I live in a bubble. I think nearly all of us do, surrounding ourselves with people similar to ourselves, who engage in cultural practices we approve of and often share. We forget so many people are fundamentally different from us.
I should probably get out more, because I’m afraid I’ve started to confuse my bubble with reality.
“There is nothing more important than the white family and the white child. To aim for their preservation and safety should be our ultimate goal.”
That’s a quote from a website I wandered onto today, looking for something entirely different. I haven’t linked to the source of the quote because I don’t want to generate more traffic for the site it came from. If you really want to know the source, it shouldn’t be so hard to locate. After all, I found it. And I wasn’t even looking for anything related to white power. It was just there.
And I want to think there is no such thing, and that the people who wrote that are not real. But they are. The world outside my bubble is real.
I remain shocked, although I should know better. And a little frightened.
I suppose it isn’t automatically dangerous to assume that one’s own particular race or ethnicity is better than another. Plenty of people seem to think it and manage to get through the day without violence or overt acts of hatred. Except it is dangerous.
After all, it isn’t that hard to see the contributions of a variety of different cultures to our modern world. It’s also not hard to see that there are good and bad people in every group–good and bad according to any standard you can think of. If you can’t see those things, it’s because you are deliberately shutting your eyes to reality.
The only way to maintain a view of one’s own group as superior to all others is to maintain a psychic blindness. I can almost understand that blindness, but not quite.
Almost, because I was raised in it. I wasn’t raised with a sense of racial or ethnic superiority, but a moral one. Let me tell you more about it. I’ve described it before in earlier posts: primarily, in Just as I Am: Why I Joined a Cult. and in Terrorism: and Why I Tore up My Bible. I want to hit on a slightly different aspect of it in this post: our sense of superiority.
We were the “one true way,” the “truth.” And we said things like “Jesus is the same, yesterday, and forever.” Meaning how we worshiped and believed was right, because it had never changed. (The fact that it had didn’t stop us from saying it.)
That sense of moral superiority is common to most religious cults–perhaps all of them. I don’t know that it’s a defining or necessary characteristic, but it’s so helpful to the proper functioning of controlling religious group that most of them have it.
Paranoia is useful, too. Most cults believe that they are uniquely persecuted in some way–either directly in the form of discrimination, criticism or humiliation on the part of the larger society, or by “tempting” members to leave the group.
Paranoia and superiority increase a sense of bondedness to others in the group. It creates an intense loyalty. This isn’t unique to religious cults or high-control groups, but it is shared by groups that may want to deliberately manipulate members into supporting each other despite behaviors they might otherwise find morally troubling..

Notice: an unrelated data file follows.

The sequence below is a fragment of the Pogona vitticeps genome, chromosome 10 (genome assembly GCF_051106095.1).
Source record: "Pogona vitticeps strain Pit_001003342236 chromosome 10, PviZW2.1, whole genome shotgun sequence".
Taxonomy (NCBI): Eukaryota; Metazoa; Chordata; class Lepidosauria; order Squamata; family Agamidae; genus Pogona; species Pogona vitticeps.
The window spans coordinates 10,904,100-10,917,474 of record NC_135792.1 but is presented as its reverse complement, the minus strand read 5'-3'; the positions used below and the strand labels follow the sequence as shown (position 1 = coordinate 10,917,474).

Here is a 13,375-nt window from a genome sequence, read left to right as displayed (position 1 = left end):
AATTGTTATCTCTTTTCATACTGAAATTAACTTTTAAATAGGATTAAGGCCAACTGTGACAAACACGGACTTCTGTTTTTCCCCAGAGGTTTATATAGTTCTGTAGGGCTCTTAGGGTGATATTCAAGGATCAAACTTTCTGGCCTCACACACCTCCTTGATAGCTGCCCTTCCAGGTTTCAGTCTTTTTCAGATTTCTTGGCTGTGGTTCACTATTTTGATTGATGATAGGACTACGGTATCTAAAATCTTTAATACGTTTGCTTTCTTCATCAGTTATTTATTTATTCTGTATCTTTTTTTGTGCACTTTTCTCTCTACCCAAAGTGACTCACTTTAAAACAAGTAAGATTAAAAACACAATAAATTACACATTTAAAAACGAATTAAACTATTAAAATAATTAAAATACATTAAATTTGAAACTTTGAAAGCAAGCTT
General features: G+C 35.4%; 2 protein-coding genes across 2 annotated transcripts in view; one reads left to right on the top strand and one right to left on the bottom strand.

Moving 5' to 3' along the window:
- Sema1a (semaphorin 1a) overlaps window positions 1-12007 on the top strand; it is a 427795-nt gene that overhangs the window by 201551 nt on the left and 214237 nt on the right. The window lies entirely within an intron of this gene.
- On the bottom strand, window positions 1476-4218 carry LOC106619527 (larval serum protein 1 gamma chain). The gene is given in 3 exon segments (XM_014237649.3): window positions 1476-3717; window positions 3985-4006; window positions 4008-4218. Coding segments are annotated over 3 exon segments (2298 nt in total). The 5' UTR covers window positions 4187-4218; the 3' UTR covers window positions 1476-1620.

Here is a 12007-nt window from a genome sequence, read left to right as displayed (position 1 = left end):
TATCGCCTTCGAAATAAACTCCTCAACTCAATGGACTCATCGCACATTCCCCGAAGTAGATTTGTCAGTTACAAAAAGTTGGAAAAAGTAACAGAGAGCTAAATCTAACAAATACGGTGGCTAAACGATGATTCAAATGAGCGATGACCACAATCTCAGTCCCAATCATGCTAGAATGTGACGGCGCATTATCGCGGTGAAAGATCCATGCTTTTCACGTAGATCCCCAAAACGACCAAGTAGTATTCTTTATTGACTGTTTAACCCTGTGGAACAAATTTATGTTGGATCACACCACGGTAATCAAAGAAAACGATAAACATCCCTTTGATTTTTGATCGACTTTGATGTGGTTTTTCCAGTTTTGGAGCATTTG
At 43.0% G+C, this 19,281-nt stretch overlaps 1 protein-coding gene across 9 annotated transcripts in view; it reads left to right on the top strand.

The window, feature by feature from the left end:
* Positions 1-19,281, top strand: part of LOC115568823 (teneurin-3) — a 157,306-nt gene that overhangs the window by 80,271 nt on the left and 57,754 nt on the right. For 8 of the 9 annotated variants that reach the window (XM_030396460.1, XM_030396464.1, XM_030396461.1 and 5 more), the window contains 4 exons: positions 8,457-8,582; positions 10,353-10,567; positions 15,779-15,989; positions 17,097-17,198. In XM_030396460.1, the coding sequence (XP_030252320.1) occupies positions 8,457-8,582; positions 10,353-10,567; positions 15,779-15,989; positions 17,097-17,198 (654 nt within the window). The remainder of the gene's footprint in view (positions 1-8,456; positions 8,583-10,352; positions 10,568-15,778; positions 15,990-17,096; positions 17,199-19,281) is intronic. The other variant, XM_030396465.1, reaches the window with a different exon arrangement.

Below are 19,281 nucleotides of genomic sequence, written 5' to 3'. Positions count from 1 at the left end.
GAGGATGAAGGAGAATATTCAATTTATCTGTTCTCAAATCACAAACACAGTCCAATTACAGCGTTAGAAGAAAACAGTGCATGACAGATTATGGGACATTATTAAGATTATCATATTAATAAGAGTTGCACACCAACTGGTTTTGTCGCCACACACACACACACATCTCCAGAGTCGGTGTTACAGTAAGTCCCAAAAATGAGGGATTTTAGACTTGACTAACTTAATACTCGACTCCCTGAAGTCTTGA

In that regard, they are extremely similar to other kinds of supremacist groups. That’s not so hard to tease out even in a casual look at literature or other materials. They are better and they are also in some way in danger. Regardless of who “they” are. I don’t know, but I would imagine the function would be the same: to intensify feelings of loyalty toward the group. It also intensifies the sense of superiority: even our suffering is proof of our specialness.
And that, I think, is dangerous.
Because of our belief in our moral superiority, there could be no “bad” members in our group. People sinned. Of course, they did. Jesus, after all, came to save sinners. A certain degree of sin was expected and tolerated. But some types of sin could not be openly addressed–mean-spiritness, abuse, or even criminal behavior to name same. And these were often covered up and denied when possible. The behavior was excused. And sometimes, the offender was shunned.
You’ll see that in supremacist groups as well. Members of the supposedly superior group with questionable histories either don’t exist, are believed to have been driven to it by circumstance, or are associated in some way with hated groups: They are “Jew-lovers” or worse.
Evidence of certain kinds of diversity within the group is simply not allowed. It can’t be seen.
In the 2x2s, the group I grew up, members who had strayed from the moral standards of the group had “lost out.” Those who still believed in the primacy of the group–the main tenet, really–but had failed in some other, serious way (like pedophilia) were often protected by the group from outside scrutiny. Criminal acts were denied or minimized. The offender was seen as “struggling,” and “tempted.” But never evil. Evil was for outsiders.
That’s the dangerous belief. When evil can only be committed by “outsiders,” by people who are in some important way “not like us” we become unable to see it when it is there and unable to act against it.
The Massey Family. (2001). Our Story. http://www.anotherstep.net/ourstory/